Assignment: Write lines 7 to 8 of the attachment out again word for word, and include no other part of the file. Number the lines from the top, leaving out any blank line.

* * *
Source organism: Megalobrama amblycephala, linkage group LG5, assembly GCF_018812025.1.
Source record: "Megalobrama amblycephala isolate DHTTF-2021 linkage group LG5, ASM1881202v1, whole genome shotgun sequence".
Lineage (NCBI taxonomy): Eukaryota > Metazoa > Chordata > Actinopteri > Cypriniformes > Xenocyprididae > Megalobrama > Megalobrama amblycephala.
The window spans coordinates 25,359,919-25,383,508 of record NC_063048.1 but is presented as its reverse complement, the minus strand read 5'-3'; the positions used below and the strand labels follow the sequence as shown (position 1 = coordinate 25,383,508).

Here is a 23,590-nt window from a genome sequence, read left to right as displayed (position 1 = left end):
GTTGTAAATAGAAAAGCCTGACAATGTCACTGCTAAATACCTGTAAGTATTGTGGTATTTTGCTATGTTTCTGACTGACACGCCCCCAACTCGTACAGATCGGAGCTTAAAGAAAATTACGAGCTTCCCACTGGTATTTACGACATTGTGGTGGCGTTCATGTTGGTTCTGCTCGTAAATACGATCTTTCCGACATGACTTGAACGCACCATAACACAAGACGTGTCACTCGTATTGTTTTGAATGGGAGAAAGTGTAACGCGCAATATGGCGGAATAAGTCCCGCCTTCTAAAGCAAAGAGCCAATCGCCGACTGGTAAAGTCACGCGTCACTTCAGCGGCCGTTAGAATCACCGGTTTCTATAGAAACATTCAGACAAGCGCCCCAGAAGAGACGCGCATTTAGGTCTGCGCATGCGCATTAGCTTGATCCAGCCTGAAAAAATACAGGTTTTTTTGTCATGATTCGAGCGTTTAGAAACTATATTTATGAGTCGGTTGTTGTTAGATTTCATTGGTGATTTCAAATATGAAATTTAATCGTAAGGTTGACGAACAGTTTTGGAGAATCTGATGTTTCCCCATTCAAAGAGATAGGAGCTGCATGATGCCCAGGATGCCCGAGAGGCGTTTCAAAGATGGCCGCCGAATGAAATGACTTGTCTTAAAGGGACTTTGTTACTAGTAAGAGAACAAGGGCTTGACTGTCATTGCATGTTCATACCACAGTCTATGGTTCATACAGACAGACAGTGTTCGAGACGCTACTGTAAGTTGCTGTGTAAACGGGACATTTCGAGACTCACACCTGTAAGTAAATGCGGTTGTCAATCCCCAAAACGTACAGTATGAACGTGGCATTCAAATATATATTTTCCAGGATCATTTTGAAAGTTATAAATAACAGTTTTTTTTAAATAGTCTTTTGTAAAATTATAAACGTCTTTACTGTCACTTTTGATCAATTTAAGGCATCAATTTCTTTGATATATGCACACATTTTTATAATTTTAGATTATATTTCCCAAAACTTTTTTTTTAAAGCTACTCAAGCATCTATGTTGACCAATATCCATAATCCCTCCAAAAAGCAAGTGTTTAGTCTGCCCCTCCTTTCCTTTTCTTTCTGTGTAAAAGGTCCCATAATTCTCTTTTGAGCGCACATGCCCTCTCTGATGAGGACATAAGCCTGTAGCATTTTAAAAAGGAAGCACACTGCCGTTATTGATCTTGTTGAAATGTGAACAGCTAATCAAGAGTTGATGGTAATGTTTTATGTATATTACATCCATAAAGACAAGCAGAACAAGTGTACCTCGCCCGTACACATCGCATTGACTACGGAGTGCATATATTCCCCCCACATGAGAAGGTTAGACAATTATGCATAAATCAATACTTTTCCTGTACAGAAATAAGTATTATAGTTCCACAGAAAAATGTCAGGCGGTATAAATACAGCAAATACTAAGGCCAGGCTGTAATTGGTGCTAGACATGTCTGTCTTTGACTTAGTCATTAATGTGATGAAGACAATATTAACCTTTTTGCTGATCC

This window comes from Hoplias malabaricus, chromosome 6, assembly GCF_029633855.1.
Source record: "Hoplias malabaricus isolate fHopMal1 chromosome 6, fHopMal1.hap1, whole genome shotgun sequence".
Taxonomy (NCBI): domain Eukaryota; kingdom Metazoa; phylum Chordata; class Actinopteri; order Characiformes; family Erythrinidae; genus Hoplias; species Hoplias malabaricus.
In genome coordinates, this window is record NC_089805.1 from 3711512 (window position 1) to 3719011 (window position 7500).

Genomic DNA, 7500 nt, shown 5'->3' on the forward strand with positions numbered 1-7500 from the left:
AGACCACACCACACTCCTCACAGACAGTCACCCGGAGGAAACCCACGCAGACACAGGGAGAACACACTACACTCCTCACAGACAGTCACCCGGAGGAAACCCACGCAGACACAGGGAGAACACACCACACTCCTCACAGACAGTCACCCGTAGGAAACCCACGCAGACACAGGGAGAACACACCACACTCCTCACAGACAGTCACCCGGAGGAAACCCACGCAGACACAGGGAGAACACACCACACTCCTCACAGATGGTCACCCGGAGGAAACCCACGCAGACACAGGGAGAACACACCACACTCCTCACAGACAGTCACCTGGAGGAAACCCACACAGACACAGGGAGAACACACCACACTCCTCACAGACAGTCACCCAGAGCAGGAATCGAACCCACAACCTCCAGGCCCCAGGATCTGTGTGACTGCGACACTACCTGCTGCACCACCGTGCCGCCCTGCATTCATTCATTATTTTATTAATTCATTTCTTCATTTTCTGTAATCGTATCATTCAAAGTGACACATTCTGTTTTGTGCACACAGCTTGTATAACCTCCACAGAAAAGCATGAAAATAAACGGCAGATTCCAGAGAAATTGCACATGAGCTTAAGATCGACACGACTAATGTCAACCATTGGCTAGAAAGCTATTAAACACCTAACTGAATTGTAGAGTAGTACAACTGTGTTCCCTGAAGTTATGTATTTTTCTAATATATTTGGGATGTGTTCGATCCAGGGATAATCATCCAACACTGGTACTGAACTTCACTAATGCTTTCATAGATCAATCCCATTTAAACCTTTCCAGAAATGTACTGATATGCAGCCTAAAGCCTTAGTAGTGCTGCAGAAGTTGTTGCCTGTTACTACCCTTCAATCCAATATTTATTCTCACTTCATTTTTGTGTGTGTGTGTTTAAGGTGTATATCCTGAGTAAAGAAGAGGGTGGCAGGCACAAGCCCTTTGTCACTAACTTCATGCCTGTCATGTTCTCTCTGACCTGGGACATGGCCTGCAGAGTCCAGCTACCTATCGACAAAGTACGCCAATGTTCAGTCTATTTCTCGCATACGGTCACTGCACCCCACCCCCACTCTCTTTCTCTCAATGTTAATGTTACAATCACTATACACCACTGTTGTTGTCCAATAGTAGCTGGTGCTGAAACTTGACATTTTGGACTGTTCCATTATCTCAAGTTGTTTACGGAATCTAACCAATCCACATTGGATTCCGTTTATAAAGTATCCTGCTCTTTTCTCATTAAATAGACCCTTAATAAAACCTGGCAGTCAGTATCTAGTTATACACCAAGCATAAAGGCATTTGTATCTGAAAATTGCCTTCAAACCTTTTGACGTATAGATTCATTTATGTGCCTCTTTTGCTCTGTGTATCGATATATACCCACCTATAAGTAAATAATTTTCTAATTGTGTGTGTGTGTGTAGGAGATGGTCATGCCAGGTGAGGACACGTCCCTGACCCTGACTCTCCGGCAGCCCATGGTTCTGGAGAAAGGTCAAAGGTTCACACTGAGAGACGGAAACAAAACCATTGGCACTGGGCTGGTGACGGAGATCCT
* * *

This window comes from Hoplias malabaricus, chromosome 6, assembly GCF_029633855.1.
Source record: "Hoplias malabaricus isolate fHopMal1 chromosome 6, fHopMal1.hap1, whole genome shotgun sequence".